The R.E.D.E. to Communicate® Model
Cleveland Clinic developed the R.E.D.E. to Communicate® model as the cornerstone of our clinician communication training program and the conceptual framework for effective communication in healthcare relationships. This nationally-recognized program acknowledges that there is no exact recipe for meaningful communication. Instead, it applied evidence-based communication skills to three phases of Relationship: Establishment, Development, and Engagement — giving clinicians a framework to apply to any conversation.
Multiple studies have shown that relationship-centered communication skills can be improved with effective training, and that effective communication improves medical outcomes, safety, patient adherence, patient satisfaction, and clinical satisfaction and efficiency. Ensuring effective clinician-patient communication is the right thing to do for our patient.
In today’s healthcare environment, it’s common for clinicians to face challenges including limited time for patient interaction, increasing medical complexities, and competing expectations. To help meet these challenges, the R.E.D.E. to Communicate® model includes advanced topics designed to deal with distinct challenges such as:
- Communicating to Patients with Pain
- Delivering Bad News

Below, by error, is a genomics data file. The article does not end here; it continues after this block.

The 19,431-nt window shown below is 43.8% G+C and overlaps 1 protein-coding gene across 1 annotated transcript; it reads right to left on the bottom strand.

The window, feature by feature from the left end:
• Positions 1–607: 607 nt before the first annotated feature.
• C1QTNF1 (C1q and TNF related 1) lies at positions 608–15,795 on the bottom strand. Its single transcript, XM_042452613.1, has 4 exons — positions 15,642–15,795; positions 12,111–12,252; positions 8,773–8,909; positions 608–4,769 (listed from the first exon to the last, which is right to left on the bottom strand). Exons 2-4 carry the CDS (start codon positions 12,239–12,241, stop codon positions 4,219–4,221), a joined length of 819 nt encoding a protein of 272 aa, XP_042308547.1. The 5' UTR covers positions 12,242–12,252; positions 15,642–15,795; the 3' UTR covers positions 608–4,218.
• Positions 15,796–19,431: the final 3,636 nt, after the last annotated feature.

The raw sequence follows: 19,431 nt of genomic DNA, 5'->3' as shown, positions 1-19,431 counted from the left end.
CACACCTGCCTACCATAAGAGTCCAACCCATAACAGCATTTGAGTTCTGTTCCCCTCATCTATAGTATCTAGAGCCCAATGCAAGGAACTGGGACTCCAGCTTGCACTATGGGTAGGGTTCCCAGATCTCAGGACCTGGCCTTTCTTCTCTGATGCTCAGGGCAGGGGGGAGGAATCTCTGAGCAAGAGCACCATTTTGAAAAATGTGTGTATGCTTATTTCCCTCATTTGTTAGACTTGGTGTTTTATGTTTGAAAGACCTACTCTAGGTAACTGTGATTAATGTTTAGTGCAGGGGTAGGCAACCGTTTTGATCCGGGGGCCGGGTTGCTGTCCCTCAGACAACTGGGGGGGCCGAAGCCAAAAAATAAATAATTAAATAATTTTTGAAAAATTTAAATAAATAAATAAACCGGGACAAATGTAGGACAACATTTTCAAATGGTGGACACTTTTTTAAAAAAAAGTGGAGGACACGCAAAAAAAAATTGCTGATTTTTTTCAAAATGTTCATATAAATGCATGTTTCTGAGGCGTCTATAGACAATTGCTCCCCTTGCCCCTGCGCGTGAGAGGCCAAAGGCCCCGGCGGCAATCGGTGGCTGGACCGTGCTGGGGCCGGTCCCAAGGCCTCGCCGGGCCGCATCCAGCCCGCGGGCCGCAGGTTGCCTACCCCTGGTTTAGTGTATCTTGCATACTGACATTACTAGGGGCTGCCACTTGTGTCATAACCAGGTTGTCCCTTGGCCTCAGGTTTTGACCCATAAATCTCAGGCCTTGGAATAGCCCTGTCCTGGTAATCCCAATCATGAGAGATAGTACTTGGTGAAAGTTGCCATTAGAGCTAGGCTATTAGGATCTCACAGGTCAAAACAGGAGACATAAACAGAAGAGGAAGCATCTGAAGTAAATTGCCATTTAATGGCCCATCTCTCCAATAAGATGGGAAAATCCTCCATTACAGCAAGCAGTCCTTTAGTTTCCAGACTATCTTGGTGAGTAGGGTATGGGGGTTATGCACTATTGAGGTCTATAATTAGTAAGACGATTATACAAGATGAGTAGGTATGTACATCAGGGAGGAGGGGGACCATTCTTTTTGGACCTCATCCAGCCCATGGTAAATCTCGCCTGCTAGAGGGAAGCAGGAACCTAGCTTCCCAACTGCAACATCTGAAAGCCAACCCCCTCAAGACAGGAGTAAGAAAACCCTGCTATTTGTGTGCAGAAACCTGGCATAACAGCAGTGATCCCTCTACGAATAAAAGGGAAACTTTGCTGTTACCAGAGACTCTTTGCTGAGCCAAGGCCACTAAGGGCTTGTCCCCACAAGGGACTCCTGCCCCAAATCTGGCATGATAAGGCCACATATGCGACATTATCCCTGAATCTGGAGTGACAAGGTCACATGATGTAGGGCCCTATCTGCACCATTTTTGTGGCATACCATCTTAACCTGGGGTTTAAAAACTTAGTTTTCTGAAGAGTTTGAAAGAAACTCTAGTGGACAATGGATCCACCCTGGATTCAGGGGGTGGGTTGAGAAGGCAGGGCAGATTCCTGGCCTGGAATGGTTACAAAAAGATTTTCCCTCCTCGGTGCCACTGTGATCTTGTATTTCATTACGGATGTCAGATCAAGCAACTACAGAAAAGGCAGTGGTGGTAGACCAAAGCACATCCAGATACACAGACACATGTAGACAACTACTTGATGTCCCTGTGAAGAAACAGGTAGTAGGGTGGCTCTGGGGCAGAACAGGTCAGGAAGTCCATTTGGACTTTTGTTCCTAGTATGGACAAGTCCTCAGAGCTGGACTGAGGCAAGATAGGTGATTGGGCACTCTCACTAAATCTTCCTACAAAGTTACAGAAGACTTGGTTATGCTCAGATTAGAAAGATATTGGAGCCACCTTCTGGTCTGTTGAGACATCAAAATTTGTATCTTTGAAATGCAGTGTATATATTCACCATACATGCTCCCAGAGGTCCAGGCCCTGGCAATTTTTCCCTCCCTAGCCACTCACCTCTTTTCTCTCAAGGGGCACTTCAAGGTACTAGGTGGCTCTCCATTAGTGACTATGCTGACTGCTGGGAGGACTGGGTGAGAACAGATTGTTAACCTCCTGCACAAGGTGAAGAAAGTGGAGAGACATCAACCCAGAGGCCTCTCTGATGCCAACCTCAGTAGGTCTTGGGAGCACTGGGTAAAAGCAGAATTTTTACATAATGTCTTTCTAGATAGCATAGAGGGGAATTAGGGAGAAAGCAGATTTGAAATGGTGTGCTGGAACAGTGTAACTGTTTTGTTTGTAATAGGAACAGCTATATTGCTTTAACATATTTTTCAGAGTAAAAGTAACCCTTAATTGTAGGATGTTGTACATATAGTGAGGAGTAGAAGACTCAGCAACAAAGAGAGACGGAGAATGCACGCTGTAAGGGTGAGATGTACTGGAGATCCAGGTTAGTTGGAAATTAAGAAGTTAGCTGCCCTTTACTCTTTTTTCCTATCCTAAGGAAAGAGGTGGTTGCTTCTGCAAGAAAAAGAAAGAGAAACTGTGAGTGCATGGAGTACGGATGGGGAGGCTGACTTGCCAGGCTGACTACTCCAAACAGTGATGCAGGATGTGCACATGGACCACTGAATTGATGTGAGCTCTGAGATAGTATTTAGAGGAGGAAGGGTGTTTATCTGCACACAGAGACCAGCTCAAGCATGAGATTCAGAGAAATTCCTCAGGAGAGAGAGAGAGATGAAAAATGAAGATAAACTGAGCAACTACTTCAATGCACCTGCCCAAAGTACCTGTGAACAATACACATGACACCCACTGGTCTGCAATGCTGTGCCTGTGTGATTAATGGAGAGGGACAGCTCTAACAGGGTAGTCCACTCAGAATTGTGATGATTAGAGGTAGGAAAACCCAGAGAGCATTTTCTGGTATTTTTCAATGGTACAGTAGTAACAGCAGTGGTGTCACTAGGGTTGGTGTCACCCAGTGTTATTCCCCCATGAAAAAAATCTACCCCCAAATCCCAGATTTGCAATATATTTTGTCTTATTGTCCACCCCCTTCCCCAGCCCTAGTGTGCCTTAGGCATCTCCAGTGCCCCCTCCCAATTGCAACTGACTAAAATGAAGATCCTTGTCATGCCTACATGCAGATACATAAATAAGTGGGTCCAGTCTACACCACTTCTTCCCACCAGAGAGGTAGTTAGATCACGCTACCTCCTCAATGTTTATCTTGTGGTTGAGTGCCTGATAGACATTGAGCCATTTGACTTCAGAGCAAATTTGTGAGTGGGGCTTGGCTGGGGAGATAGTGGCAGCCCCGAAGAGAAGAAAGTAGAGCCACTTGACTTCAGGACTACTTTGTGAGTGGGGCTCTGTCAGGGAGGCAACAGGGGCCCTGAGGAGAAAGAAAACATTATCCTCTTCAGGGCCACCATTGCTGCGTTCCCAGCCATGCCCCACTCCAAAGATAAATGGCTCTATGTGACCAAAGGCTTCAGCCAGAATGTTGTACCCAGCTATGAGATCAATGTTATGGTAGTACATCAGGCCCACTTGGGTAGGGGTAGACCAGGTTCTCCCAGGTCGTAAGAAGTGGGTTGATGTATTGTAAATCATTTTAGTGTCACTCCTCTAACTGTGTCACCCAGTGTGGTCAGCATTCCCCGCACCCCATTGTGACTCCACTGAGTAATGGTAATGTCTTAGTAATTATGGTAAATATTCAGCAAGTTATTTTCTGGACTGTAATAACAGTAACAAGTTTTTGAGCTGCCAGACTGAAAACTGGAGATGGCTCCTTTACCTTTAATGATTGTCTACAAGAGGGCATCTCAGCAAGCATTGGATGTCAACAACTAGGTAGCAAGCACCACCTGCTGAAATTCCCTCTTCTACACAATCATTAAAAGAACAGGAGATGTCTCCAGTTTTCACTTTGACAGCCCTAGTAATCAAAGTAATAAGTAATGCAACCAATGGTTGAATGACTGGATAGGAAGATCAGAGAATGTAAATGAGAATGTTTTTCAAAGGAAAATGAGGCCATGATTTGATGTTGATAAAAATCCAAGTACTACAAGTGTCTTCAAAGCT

- Maximizing Health Outcomes Through Motivational Interviewing
- R.E.D.E. to Round®
- R.E.D.E. to Communicate® : How to Build Trust & Save Time
- R.E.D.E. to Communicate® : How to Show Patients You are Listening
- R.E.D.E. to Communicate® : How to Enhance Patient Comprehension and Collaboration
Courses & Events
The R.E.D.E. to Communicate® : Foundations of Healthcare Communication course introduces clinicians to the R.E.D.E. to Communicate® model of relationship-centered communication and how it applies to any clinical practice. This peer-led course is grounded in evidence-based practices, adult learning theory and experiential learning.
Did You Know?
Every clinician can use relationship-centered communication skills to forge a positive, empathetic relationship with the patient and their loved ones — whether in the minutes before an operation of over a lifetime of helping a patient deal with a chronic illness.